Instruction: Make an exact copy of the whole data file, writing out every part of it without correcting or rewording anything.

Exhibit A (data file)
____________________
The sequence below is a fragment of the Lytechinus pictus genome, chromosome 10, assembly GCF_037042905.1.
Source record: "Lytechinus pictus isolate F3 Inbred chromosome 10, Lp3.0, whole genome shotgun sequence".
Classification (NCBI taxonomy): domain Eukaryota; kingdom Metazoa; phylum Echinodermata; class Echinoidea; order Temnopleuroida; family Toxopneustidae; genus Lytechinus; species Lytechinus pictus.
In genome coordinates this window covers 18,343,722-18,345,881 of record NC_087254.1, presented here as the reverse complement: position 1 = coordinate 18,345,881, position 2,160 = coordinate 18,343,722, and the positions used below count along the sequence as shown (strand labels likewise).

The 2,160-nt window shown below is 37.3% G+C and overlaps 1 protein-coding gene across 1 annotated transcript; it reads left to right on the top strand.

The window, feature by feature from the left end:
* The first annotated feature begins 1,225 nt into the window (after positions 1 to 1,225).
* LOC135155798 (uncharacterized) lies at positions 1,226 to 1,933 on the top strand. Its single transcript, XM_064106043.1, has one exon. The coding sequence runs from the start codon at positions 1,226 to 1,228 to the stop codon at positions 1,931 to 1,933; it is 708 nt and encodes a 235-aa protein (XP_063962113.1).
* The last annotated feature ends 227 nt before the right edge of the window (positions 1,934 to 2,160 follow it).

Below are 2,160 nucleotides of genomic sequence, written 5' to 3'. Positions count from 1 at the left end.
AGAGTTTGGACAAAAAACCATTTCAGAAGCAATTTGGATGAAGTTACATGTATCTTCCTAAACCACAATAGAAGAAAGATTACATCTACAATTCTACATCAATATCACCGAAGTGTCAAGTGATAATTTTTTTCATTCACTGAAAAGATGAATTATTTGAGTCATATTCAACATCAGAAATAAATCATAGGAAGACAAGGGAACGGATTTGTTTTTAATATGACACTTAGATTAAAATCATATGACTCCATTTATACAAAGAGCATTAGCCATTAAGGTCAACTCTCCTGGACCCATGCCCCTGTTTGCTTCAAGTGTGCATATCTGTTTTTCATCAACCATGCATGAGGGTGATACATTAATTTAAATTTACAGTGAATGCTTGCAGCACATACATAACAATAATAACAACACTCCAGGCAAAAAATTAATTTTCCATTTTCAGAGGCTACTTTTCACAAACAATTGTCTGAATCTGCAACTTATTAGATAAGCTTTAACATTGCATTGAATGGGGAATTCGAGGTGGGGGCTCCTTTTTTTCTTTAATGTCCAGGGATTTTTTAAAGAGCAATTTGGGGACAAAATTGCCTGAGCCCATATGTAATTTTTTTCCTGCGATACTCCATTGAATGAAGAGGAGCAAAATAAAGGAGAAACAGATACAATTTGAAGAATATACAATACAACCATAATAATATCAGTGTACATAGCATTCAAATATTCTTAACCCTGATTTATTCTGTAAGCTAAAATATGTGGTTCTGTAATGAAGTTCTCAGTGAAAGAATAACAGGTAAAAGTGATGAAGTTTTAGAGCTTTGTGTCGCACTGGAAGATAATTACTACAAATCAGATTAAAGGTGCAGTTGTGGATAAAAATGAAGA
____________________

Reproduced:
The sequence below is a fragment of the Lytechinus pictus genome, chromosome 10, assembly GCF_037042905.1.
Source record: "Lytechinus pictus isolate F3 Inbred chromosome 10, Lp3.0, whole genome shotgun sequence".
Classification (NCBI taxonomy): domain Eukaryota; kingdom Metazoa; phylum Echinodermata; class Echinoidea; order Temnopleuroida; family Toxopneustidae; genus Lytechinus; species Lytechinus pictus.
In genome coordinates this window covers 18,343,722-18,345,881 of record NC_087254.1, presented here as the reverse complement: position 1 = coordinate 18,345,881, position 2,160 = coordinate 18,343,722, and the positions used below count along the sequence as shown (strand labels likewise).

The 2,160-nt window shown below is 37.3% G+C and overlaps 1 protein-coding gene across 1 annotated transcript; it reads left to right on the top strand.

The window, feature by feature from the left end:
* The first annotated feature begins 1,225 nt into the window (after positions 1 to 1,225).
* LOC135155798 (uncharacterized) lies at positions 1,226 to 1,933 on the top strand. Its single transcript, XM_064106043.1, has one exon. The coding sequence runs from the start codon at positions 1,226 to 1,228 to the stop codon at positions 1,931 to 1,933; it is 708 nt and encodes a 235-aa protein (XP_063962113.1).
* The last annotated feature ends 227 nt before the right edge of the window (positions 1,934 to 2,160 follow it).

Below are 2,160 nucleotides of genomic sequence, written 5' to 3'. Positions count from 1 at the left end.
AGAGTTTGGACAAAAAACCATTTCAGAAGCAATTTGGATGAAGTTACATGTATCTTCCTAAACCACAATAGAAGAAAGATTACATCTACAATTCTACATCAATATCACCGAAGTGTCAAGTGATAATTTTTTTCATTCACTGAAAAGATGAATTATTTGAGTCATATTCAACATCAGAAATAAATCATAGGAAGACAAGGGAACGGATTTGTTTTTAATATGACACTTAGATTAAAATCATATGACTCCATTTATACAAAGAGCATTAGCCATTAAGGTCAACTCTCCTGGACCCATGCCCCTGTTTGCTTCAAGTGTGCATATCTGTTTTTCATCAACCATGCATGAGGGTGATACATTAATTTAAATTTACAGTGAATGCTTGCAGCACATACATAACAATAATAACAACACTCCAGGCAAAAAATTAATTTTCCATTTTCAGAGGCTACTTTTCACAAACAATTGTCTGAATCTGCAACTTATTAGATAAGCTTTAACATTGCATTGAATGGGGAATTCGAGGTGGGGGCTCCTTTTTTTCTTTAATGTCCAGGGATTTTTTAAAGAGCAATTTGGGGACAAAATTGCCTGAGCCCATATGTAATTTTTTTCCTGCGATACTCCATTGAATGAAGAGGAGCAAAATAAAGGAGAAACAGATACAATTTGAAGAATATACAATACAACCATAATAATATCAGTGTACATAGCATTCAAATATTCTTAACCCTGATTTATTCTGTAAGCTAAAATATGTGGTTCTGTAATGAAGTTCTCAGTGAAAGAATAACAGGTAAAAGTGATGAAGTTTTAGAGCTTTGTGTCGCACTGGAAGATAATTACTACAAATCAGATTAAAGGTGCAGTTGTGGATAAAAATGAAGA